With the new year approaching, we celebrate our films of 2014. Jennifer Kent’s The Babadook is up.
Veiled beneath the mighty shadow of 2014’s greatest films sits a haunting silhouette. It belongs to The Babadook. It may not be draped in the general public’s adoration (yet), and it’s doubtful the film will straight sweep the Oscars, but much like its malevolent bogeyman, The Babadook will always be lurking in the corner of our hearts, ready to play a prominent feature within any conversation regarding this year’s best movies. Its seat in the darkness only adds to its charm (albeit a twisted, nightmarish charm). Where it may have lacked in budget by comparison, it has craftily amplified its content tenfold, to a point where we as an audience are treated to a fresh take on a genre all too recently riddled with sequels, prequels, spin-offs and convolution.
Born in the suitably dangerous Land Down Under, The Babadook is a unique foray into frightful imagery and personality
Stood upon a pedestal beyond its contemporaries, The Babadook utilises cast and technique in a way that arguably hasn’t been seen in decades. Just as the 80s slasher movement’s soundtracks still ring in our ears, so too will every wonderfully imagined trope of this dreary tale. From the antagonist’s ominous three knocks, all the way through to the haunting children’s book that kick starts the terror, The Babadook’s simplicity will stick forever with we who’ve experienced the film, and will continue to do so long after we’ve gorged ourselves on the more complex character relationships through which it’s grounded.
But first, the Babadook himself (itself?). Great creature design has been lacking in recent years; British affairs Attack the Block, Creep and The Descent all lead the pack by a lofty margin in regards to impressive horror antagonist aesthetic. Now, at last, born in the suitably dangerous Land Down Under, The Babadook is another unique foray into frightful imagery and personality. This fear anthropomorphised’s power is founded in its mystery. By the end of the movie you’ll know very little about the creature itself – not its motive, nor its reasons. Even its tactics seem jumbled. But all of its aspects are harrowing. With a sad clown visage hidden beneath an amplified gothic Child Catcher get-up, it’s probably best the origins remain unknown. It’s also far more frighteningly fun to allow your imagination to draw its own conclusions.
The Babadook’s horrors loom long after the film’s end, the movie relying heavily on atmosphere and tension rather than the go-to jump scares. Thankfully The Babadook is multi-layered and, once the shakes subside following a few sleepless nights, you can look back wide-eyed on the brave keystone of the film’s bulking mother/son combo. We rarely see horror break from its flimsy stereotypes, let alone tackle something so potentially sensitive as a child’s disability and his mother’s wavering patience.
We rarely see horror tackle something so potentially sensitive as a child’s disability and his mother’s wavering patience
Both Essie Davis and Noah Wiseman tackle their roles with maturity and conviction; Wiseman in particular appears thoroughly experienced at playing a pain-in-the-arse offspring. He may well be drawing from a deep-seeded knack for pulling at a parent’s temper strings. At first you’ll hate him, the director, Jennifer Kent, potentially pointing a finger at the audience as we even dare to find humour in his mother’s end of tether outbursts (come on, who hasn’t wanted to curse out that child, whether your own or otherwise, screaming the supermarket into oblivion?).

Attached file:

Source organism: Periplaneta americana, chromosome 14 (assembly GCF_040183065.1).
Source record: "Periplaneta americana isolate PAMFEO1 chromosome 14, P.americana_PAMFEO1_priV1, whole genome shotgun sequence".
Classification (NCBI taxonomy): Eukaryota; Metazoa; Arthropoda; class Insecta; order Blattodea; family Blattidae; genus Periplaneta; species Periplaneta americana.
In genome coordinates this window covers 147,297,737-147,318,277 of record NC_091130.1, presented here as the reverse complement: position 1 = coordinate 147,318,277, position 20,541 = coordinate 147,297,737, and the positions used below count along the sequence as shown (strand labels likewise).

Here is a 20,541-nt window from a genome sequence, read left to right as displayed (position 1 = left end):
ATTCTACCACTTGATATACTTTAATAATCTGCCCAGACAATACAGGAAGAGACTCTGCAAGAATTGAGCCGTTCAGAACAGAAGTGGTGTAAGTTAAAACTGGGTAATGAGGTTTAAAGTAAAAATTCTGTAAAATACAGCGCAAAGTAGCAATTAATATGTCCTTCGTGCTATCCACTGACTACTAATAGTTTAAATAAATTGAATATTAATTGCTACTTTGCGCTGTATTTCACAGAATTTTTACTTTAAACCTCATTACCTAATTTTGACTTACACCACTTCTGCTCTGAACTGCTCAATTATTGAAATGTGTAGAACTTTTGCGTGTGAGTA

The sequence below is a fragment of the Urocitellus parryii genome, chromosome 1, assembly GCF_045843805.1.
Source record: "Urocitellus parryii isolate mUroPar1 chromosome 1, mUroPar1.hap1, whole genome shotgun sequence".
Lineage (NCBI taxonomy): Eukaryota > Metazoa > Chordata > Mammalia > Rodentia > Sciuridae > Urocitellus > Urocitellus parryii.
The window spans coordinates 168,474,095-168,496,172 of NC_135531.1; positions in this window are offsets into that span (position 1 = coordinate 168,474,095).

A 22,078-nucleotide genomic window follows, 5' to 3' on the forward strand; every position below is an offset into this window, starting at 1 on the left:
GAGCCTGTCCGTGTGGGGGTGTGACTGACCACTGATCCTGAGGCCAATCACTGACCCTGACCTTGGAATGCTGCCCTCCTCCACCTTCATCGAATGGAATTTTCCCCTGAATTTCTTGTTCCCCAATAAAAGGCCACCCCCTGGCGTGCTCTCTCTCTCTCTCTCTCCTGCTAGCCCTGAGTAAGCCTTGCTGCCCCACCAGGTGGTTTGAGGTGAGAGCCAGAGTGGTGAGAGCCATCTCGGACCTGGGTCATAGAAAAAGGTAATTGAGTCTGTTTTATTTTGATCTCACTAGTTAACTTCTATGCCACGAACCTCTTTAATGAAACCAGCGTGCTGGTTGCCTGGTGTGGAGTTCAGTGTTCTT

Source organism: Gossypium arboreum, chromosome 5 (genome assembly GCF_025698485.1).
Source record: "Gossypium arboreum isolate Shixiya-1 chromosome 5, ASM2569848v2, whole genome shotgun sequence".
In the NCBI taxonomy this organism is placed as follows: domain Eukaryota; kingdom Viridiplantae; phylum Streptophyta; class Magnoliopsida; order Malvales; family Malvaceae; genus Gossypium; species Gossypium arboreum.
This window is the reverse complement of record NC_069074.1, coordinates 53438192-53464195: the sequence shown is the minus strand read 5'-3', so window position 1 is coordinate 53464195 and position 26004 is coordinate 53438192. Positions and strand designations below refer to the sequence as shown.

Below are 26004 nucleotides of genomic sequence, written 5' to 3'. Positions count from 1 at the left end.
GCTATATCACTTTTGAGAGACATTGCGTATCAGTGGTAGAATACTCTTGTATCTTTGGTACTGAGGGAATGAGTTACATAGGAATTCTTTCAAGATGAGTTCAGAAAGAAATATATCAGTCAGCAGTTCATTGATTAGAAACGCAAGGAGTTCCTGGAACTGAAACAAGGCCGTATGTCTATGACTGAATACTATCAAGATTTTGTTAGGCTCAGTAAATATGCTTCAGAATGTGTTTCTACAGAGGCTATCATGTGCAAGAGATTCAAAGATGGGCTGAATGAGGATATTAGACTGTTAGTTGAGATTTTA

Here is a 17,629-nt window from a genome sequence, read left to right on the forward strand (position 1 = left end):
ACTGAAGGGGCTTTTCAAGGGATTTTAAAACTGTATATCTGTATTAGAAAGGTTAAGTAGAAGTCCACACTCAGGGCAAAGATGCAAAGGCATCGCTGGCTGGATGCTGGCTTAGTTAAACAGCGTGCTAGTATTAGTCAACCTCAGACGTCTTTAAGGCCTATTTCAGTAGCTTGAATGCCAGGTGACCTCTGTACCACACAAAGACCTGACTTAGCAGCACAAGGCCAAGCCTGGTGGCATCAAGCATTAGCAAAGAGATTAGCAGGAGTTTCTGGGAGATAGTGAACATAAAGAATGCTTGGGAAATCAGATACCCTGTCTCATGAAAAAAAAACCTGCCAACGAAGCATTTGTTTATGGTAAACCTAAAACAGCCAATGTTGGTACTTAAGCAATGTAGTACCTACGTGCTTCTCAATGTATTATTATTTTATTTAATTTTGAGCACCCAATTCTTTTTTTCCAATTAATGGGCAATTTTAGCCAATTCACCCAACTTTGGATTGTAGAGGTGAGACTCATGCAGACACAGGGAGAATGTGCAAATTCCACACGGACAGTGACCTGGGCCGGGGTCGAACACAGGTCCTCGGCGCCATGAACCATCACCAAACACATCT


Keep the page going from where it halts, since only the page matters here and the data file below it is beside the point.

It’s easy to sympathise with the sleep-deprived matriarch, or so it would seem until her son’s bed time paranoia manifests into a very real monster. It’s then that her evermore glaring selfishness begins to sit quite uncomfortably with the audience, as she delves further into Babadook-influenced madness. To put it simply, The Babadook has been made by a director flexing her manipulative muscles.
We are but putty in her hands, and Kent proves more than once throughout The Babadook that human beings aren’t as black and white as the silver screen would have us believe. We all sit upon a spectrum of grey, mirrored in the under-saturated colours of The Babadook’s setting. The dreary mise-en-scene plays a large role in manifesting the small family’s post-traumatic emotional slump into a tangible visual, enabling the Babadook’s terror to fester beneath it.
The film’s terrifying on the outside and thoughtful on the in, so it wouldn’t seem unjust to class it with other legendary horrors
And so, we are led full circle back to that pop-up book. Filled with whimsy and hellish invention, it is the vessel through which the Babadook crosses over from its own hateful world and into our protagonists’ lives. That book will no doubt become the symbol that sticks out most when we remember the film as either a cult classic or staple piece in ground-breaking horror cinema.
The film’s both terrifying on the outside and thoughtful on the in, so it wouldn’t seem unjust to class it with other legendary horror movies; Psycho, Alien, The Thing, The Exorcist, Silence of The Lambs, The Babadook. See? Fits right in. And fitting in with such company warrants a place as one of 2014’s best movies. If you’re struggling to agree, well, quite frankly your opinion means very little, because: “If it’s in a word, or it’s in a look, you can’t get rid of the Babadook.”
All images: Cinetic Media/eOne Films International/IFC